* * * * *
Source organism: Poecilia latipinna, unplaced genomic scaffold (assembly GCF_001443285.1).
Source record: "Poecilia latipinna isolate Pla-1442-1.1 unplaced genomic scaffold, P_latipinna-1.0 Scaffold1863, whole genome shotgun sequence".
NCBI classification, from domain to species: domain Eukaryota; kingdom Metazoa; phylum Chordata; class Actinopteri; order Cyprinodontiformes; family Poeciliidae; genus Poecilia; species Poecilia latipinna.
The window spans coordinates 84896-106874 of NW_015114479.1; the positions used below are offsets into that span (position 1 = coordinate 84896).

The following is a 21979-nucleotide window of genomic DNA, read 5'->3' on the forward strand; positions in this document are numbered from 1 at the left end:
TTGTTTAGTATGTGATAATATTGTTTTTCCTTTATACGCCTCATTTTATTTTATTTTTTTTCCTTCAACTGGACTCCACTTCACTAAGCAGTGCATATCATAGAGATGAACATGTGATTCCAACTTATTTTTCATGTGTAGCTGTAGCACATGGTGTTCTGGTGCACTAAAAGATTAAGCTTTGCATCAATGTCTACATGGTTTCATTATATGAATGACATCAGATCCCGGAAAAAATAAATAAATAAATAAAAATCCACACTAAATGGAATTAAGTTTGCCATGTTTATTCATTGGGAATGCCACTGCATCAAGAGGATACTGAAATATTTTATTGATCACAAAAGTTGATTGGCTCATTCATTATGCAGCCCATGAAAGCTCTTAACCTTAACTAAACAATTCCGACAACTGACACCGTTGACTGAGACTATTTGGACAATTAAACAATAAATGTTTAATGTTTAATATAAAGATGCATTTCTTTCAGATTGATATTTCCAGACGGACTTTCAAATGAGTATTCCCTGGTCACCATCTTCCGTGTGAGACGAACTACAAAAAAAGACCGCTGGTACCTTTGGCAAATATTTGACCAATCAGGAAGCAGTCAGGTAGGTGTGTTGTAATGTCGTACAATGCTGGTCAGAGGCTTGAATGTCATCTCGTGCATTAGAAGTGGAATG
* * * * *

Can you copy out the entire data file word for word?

Source organism: Poecilia latipinna, unplaced genomic scaffold (assembly GCF_001443285.1).
Source record: "Poecilia latipinna isolate Pla-1442-1.1 unplaced genomic scaffold, P_latipinna-1.0 Scaffold1863, whole genome shotgun sequence".
NCBI classification, from domain to species: domain Eukaryota; kingdom Metazoa; phylum Chordata; class Actinopteri; order Cyprinodontiformes; family Poeciliidae; genus Poecilia; species Poecilia latipinna.
The window spans coordinates 84896-106874 of NW_015114479.1; the positions used below are offsets into that span (position 1 = coordinate 84896).

The following is a 21979-nucleotide window of genomic DNA, read 5'->3' on the forward strand; positions in this document are numbered from 1 at the left end:
TTGTTTAGTATGTGATAATATTGTTTTTCCTTTATACGCCTCATTTTATTTTATTTTTTTTCCTTCAACTGGACTCCACTTCACTAAGCAGTGCATATCATAGAGATGAACATGTGATTCCAACTTATTTTTCATGTGTAGCTGTAGCACATGGTGTTCTGGTGCACTAAAAGATTAAGCTTTGCATCAATGTCTACATGGTTTCATTATATGAATGACATCAGATCCCGGAAAAAATAAATAAATAAATAAAAATCCACACTAAATGGAATTAAGTTTGCCATGTTTATTCATTGGGAATGCCACTGCATCAAGAGGATACTGAAATATTTTATTGATCACAAAAGTTGATTGGCTCATTCATTATGCAGCCCATGAAAGCTCTTAACCTTAACTAAACAATTCCGACAACTGACACCGTTGACTGAGACTATTTGGACAATTAAACAATAAATGTTTAATGTTTAATATAAAGATGCATTTCTTTCAGATTGATATTTCCAGACGGACTTTCAAATGAGTATTCCCTGGTCACCATCTTCCGTGTGAGACGAACTACAAAAAAAGACCGCTGGTACCTTTGGCAAATATTTGACCAATCAGGAAGCAGTCAGGTAGGTGTGTTGTAATGTCGTACAATGCTGGTCAGAGGCTTGAATGTCATCTCGTGCATTAGAAGTGGAATG